Over the last few years, it has been a blast getting to know the NYC startup community.

I’ve taught classes and workshops on organizational culture and managing people, and enjoyed great conversations with founders and leaders.  I’ve done some good consulting work, too!

When talking with startups, and culture comes up, I usually mention one point of concern.


There’s no reason to have beer.  On tap.  In your business.   Unless you own a bar.

This opinion has led to many memorable exchanges.   The most heartbreaking, probably, was with a great young woman in my circle.

“Devs need beer,” she told me.

I was floored. And wanted to understand, so I asked around a bit.  Someone — maybe this same woman, this was a while ago — opined that beer in the office had roots in the frat houses that some of the younger guys had recently left behind.

(NB:  Investors aren’t backing frat houses.)

Check out a few companies that are currently hiring.    Notice their lists of amenities, beyond the tech, the awesome people and the space.

Beer.  Beer.  Snacks.  And Beer.

(Disclaimer:  I drink beer.  Guinness.  But not at the office.)

Now, when I mention my concern to founders and leaders, I’m usually told that they’ve got it under control.

Seriously.  Take work.   Add competition and the drive to achieve.  Add being tired, stressed, and wanting to bust out and unwind.  Mix in some hormones and inexperience.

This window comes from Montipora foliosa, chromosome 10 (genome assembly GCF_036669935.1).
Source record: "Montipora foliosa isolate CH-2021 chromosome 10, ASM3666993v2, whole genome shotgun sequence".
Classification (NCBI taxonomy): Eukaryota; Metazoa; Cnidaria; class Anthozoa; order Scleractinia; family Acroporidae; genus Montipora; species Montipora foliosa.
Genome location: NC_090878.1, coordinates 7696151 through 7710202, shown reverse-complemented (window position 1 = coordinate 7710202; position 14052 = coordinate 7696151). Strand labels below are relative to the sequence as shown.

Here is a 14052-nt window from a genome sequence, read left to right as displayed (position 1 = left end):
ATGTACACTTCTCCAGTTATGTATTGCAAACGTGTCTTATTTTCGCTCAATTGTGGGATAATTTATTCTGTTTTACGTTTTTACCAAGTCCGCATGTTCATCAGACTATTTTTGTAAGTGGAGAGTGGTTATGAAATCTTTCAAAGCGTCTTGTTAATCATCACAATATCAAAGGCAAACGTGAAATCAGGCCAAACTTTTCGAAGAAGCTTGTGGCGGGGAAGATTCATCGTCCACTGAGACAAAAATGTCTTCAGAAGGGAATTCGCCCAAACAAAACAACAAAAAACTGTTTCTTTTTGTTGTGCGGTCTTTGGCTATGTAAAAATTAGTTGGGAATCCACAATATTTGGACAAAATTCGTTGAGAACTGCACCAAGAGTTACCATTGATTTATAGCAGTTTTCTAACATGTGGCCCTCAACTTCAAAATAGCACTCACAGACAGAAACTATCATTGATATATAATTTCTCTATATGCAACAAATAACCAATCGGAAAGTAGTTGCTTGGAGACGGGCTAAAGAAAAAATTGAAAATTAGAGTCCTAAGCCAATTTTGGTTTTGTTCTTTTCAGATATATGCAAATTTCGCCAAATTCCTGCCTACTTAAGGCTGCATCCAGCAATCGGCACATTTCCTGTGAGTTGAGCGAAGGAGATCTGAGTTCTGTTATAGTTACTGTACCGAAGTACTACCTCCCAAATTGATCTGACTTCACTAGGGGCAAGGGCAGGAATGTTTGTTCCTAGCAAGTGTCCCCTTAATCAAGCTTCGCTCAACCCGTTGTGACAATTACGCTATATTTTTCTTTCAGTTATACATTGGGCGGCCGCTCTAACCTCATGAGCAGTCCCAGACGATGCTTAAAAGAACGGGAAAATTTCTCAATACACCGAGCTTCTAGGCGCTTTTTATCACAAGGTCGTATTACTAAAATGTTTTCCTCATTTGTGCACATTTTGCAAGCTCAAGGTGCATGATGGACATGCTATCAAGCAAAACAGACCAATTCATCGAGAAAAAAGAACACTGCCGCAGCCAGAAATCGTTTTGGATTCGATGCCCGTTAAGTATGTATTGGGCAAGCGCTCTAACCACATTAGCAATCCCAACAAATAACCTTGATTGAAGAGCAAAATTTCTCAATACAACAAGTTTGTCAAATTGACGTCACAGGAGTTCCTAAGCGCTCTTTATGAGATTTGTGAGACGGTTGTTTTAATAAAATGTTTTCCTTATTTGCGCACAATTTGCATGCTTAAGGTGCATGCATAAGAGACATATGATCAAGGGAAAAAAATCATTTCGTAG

Add beer.

It’s a recipe for mixed signals, disagreements, misunderstandings.

Alcohol impairs performance, judgement, motor skills, and then some.   (True story:  more, here.)

And beyond that, no matter what you feel about the frequency of harassing or predatory behavior, it’s far likelier to happen when alcohol is present.

If you read something on the internet and think you really know what happened, put your hands on a copy of Rashomon.

Watch it.  Repeat if necessary.  Make sure you’re feeling the punch line:  you probably don’t know what happened.

The only thing you can add to that tragic, tragic situation is noise.

You can add value, though, by taking action.  Consider that your action could prevent a trainwreck in the lives of people you know:  think about what your devs really need.

In general, they’re people.  They need sleep.  They need a balanced diet.   Some exercise.   Sunlight, on occasion.

At work, they need problems to solve.  A solid team.  Understanding.   Belonging.  Leadership.  Great tools.  An environment where they can focus and get work done.

They don’t need beer.

Then really consider the role alcohol should play in your organization’s culture.   Maybe check in with an employment lawyer.

Then, get the damn kegerator out of your office.

And PS.  An apology.  To a CTO who’s my Twitter friend.   A couple years back, you sought out women to review your company’s recruiting website, because you weren’t attracting women.  You asked us, did the job listing look “sexist” at all?   My response at the time: looks good to me.  In hindsight, the problem might have been…beer.

Women, how do you feel about beer in the office?

10/16 edit: And men, sorry I left you out. What do you think?

Update, 10/17:   Thanks to Kirsten Lambertsen and mathattack for posting this to USV.com and HN, respectively.

And thank you for visiting to read and comment.   This has been a great learning experience!

Photo:  beer frame, by marya, via flickr, under Creative Commons license.